• by express train to Colombo Fort railway station (final).
    • By bus to Pettah bus station (terminal).

    2) Further Colombo - Pinnawala:

    • By train from the railway station Colombo Fort (terminal) to the railway station Rambukkana, from there by tuk-tuk to the nursery about 2 km.
    • By bus number 1, 1-1 to Kegalle bus station. From there by tuk-tuk to the nursery 10 km.

    How to get to Pinnawala from Trincomalee

    Trincomalee - Kandy - Pinnawala travel time 5.5-6 hours. The path consists of two stages Trincomalee - Kandy and Kandy - Pinnawala.

    Trincomalee - Kandy:

    • By bus number 45 to the Kandy bus station (final).

    Next Kandy - Pinnawala:

    • By train from the Kandy railway station (final) to the Rambukkana railway station, from there by tuk-tuk to the nursery about 2 km.
    • By bus number 1, 1-1, 8 or 1-/245 to Kegalle bus station. From there by tuk-tuk to the nursery 10 km.

    How to get to Pinnawala from Polonnaruwa

    Polonnaruwa - Pinnawala travel time 5 hours

    • By bus number 46 to Kegalle bus station. From there by tuk-tuk to the nursery 10 km.

    How to get to Pinnawala from Negombo

    Negombo - Pinnawala travel time 3 hours

    • By bus number 1-1/245 to Kegalle bus station. From there by tuk-tuk to the nursery 10 km.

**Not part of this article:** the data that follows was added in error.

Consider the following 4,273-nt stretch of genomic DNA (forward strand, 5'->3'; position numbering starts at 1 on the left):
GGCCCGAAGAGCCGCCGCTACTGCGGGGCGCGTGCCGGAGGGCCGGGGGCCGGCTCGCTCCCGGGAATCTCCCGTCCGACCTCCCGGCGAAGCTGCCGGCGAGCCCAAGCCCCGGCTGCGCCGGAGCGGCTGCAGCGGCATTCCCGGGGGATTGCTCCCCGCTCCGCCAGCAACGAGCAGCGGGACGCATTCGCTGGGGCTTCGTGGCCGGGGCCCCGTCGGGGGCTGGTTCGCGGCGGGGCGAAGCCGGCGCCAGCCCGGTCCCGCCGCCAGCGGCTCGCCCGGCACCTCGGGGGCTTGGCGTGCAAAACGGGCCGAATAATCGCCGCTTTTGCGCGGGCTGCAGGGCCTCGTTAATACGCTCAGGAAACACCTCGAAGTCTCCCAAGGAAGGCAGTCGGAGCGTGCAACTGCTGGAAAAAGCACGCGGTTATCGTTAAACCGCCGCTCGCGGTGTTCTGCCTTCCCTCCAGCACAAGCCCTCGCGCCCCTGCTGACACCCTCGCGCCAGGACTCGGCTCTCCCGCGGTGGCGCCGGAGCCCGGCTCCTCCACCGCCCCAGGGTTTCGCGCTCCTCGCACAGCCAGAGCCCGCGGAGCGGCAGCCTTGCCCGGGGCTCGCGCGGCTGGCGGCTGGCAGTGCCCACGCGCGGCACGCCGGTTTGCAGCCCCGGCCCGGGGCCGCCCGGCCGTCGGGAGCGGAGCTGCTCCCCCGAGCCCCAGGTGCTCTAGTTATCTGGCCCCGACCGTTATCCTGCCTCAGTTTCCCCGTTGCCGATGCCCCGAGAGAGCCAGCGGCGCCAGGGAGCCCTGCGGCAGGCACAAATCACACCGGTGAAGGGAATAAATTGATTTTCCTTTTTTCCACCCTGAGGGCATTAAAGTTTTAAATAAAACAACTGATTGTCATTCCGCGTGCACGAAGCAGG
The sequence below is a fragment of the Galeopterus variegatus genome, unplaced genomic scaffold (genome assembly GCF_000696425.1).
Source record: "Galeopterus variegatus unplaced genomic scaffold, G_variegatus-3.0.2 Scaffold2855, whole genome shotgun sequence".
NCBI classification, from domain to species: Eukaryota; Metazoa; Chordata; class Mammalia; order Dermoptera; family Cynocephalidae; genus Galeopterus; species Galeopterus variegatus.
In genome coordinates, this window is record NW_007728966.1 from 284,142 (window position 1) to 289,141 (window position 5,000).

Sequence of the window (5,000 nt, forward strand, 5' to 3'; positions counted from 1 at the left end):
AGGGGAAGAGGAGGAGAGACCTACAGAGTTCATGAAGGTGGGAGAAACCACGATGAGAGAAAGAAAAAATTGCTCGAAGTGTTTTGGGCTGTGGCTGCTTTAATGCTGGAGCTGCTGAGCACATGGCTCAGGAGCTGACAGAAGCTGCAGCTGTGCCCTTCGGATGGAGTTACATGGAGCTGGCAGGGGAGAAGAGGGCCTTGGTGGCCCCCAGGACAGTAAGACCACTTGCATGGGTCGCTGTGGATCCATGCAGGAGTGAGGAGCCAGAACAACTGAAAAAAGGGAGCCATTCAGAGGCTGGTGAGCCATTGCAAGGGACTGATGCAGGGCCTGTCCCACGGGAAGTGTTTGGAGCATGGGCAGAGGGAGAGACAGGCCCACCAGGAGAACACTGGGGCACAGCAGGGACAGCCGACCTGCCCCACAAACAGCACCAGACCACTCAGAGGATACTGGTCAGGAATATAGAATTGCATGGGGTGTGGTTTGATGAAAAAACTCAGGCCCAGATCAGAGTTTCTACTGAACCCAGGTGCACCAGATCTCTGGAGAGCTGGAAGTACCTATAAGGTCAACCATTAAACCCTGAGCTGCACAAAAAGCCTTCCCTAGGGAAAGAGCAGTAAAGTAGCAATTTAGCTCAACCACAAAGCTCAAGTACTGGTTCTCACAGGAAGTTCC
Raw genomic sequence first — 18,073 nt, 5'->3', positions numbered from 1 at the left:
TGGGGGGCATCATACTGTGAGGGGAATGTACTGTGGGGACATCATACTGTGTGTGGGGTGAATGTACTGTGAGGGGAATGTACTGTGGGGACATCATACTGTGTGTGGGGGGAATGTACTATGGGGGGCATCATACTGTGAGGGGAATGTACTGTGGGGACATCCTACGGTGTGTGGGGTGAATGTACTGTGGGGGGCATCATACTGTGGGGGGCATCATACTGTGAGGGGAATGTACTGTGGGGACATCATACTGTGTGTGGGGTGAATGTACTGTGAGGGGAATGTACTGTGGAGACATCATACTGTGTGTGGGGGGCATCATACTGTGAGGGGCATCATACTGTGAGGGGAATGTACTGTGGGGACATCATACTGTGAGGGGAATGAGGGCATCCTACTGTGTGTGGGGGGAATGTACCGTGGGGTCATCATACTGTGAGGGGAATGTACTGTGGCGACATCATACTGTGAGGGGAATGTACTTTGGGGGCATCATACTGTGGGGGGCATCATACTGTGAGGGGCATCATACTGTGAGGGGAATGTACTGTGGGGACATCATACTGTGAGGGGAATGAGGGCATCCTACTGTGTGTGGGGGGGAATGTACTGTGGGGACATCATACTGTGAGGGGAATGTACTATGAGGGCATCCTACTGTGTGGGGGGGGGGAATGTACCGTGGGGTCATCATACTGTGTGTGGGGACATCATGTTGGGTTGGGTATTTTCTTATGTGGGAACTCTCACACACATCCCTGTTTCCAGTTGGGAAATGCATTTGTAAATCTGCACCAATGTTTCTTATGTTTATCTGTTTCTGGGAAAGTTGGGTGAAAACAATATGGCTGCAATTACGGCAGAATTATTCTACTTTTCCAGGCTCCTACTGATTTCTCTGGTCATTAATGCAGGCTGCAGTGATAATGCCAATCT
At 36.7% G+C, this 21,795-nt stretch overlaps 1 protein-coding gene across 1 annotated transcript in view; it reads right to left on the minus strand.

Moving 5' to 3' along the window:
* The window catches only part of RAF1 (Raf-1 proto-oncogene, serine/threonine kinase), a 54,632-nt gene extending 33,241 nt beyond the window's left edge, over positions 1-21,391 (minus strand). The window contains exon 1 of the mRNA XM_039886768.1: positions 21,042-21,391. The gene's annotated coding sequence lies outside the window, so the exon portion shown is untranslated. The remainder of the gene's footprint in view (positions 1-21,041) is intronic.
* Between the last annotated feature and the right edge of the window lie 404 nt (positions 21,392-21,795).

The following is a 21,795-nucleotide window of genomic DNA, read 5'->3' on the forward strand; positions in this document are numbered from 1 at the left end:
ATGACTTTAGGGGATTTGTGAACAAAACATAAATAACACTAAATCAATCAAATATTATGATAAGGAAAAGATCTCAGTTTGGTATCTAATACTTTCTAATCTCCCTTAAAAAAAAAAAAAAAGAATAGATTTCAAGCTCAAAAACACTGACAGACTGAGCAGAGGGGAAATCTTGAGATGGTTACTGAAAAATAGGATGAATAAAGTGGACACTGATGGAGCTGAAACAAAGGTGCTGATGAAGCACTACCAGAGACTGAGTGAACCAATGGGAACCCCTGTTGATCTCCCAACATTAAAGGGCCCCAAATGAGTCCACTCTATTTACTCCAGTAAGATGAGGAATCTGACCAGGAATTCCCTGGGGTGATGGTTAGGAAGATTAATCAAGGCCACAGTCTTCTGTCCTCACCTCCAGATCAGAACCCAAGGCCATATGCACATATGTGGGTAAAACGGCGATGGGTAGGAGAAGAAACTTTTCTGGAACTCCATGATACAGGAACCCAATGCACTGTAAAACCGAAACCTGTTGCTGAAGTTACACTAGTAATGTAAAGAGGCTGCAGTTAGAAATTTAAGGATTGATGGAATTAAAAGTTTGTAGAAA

Pinnawala Elephant Orphanage (PEO)

    The nursery was established in 1975 by the Department of Wildlife Conservation (DWC) of Sri Lanka to help orphaned baby elephants found in the surrounding jungle. Initially, the nursery was located in the Wilpattu National Park, after which it was moved to the city of Bentota on the south coast, then in 1978 it was sent to the Sri Lanka National Zoo in Dehiwal.

    The Elephant Orphanage was permanently moved from Dehiwal National Zoo to 1982 to the small town of Pinnawala with a coconut plantation of 10 hectares, located on the banks of the Maha Oya River, where it remains to this day. After the opening of the nursery in 1995 in Udawalawa Elephant Transit Home (ETH), the function of a shelter for new elephants was transferred to him, and in Pinnawala they began to breed those elephants that are already there. Adult male Ceylon elephants are engaged in the transfer of goods, including feed, and the nursery also takes care of old elephants and cripples.

    Before the British invaded the island in 1815, over 30,000 elephants lived in Sri Lanka. In view of the hunting of elephants and their extermination, by 19In the 60s, there were practically no wild elephants left on the island, they were on the verge of extinction. Since 1982, a government program has been operating in Pinnawala aimed at breeding Ceylon elephants. At the moment, about 3,000 individuals live in the wild of the island and the population of elephants in Sri Lanka is gradually recovering.